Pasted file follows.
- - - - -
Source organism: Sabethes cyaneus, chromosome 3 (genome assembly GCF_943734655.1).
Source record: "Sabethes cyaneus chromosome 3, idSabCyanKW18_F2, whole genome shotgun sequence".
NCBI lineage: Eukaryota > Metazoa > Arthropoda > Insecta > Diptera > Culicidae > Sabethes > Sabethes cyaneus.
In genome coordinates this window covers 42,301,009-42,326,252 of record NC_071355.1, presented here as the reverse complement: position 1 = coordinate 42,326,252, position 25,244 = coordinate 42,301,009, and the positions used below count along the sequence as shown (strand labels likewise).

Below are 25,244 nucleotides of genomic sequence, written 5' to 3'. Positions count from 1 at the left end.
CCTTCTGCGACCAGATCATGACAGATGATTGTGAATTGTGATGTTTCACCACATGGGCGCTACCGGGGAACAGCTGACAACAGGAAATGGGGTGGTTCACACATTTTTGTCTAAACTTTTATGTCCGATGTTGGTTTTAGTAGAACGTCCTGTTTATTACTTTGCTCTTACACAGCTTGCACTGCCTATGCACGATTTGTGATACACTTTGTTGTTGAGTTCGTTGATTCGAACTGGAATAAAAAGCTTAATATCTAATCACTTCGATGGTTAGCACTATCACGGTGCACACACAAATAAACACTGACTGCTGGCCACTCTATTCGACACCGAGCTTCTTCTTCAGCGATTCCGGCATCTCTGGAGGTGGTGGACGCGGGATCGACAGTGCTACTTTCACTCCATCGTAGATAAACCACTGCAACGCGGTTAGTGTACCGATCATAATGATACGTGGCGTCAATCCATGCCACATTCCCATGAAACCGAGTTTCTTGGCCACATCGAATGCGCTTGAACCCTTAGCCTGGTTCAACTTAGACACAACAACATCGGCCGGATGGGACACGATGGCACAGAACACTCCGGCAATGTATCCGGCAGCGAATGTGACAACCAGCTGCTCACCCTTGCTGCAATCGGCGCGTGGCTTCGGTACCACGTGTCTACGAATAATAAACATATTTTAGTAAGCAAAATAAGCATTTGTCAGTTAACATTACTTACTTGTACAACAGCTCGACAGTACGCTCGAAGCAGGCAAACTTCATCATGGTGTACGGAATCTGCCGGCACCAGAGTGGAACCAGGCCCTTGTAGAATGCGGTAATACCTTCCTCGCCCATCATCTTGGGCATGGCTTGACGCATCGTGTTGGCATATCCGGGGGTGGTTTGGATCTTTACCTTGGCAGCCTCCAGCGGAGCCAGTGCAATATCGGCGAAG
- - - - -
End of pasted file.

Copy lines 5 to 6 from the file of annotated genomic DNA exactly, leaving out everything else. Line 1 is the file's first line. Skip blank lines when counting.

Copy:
Below are 25,244 nucleotides of genomic sequence, written 5' to 3'. Positions count from 1 at the left end.
CCTTCTGCGACCAGATCATGACAGATGATTGTGAATTGTGATGTTTCACCACATGGGCGCTACCGGGGAACAGCTGACAACAGGAAATGGGGTGGTTCACACATTTTTGTCTAAACTTTTATGTCCGATGTTGGTTTTAGTAGAACGTCCTGTTTATTACTTTGCTCTTACACAGCTTGCACTGCCTATGCACGATTTGTGATACACTTTGTTGTTGAGTTCGTTGATTCGAACTGGAATAAAAAGCTTAATATCTAATCACTTCGATGGTTAGCACTATCACGGTGCACACACAAATAAACACTGACTGCTGGCCACTCTATTCGACACCGAGCTTCTTCTTCAGCGATTCCGGCATCTCTGGAGGTGGTGGACGCGGGATCGACAGTGCTACTTTCACTCCATCGTAGATAAACCACTGCAACGCGGTTAGTGTACCGATCATAATGATACGTGGCGTCAATCCATGCCACATTCCCATGAAACCGAGTTTCTTGGCCACATCGAATGCGCTTGAACCCTTAGCCTGGTTCAACTTAGACACAACAACATCGGCCGGATGGGACACGATGGCACAGAACACTCCGGCAATGTATCCGGCAGCGAATGTGACAACCAGCTGCTCACCCTTGCTGCAATCGGCGCGTGGCTTCGGTACCACGTGTCTACGAATAATAAACATATTTTAGTAAGCAAAATAAGCATTTGTCAGTTAACATTACTTACTTGTACAACAGCTCGACAGTACGCTCGAAGCAGGCAAACTTCATCATGGTGTACGGAATCTGCCGGCACCAGAGTGGAACCAGGCCCTTGTAGAATGCGGTAATACCTTCCTCGCCCATCATCTTGGGCATGGCTTGACGCATCGTGTTGGCATATCCGGGGGTGGTTTGGATCTTTACCTTGGCAGCCTCCAGCGGAGCCAGTGCAATATCGGCGAAG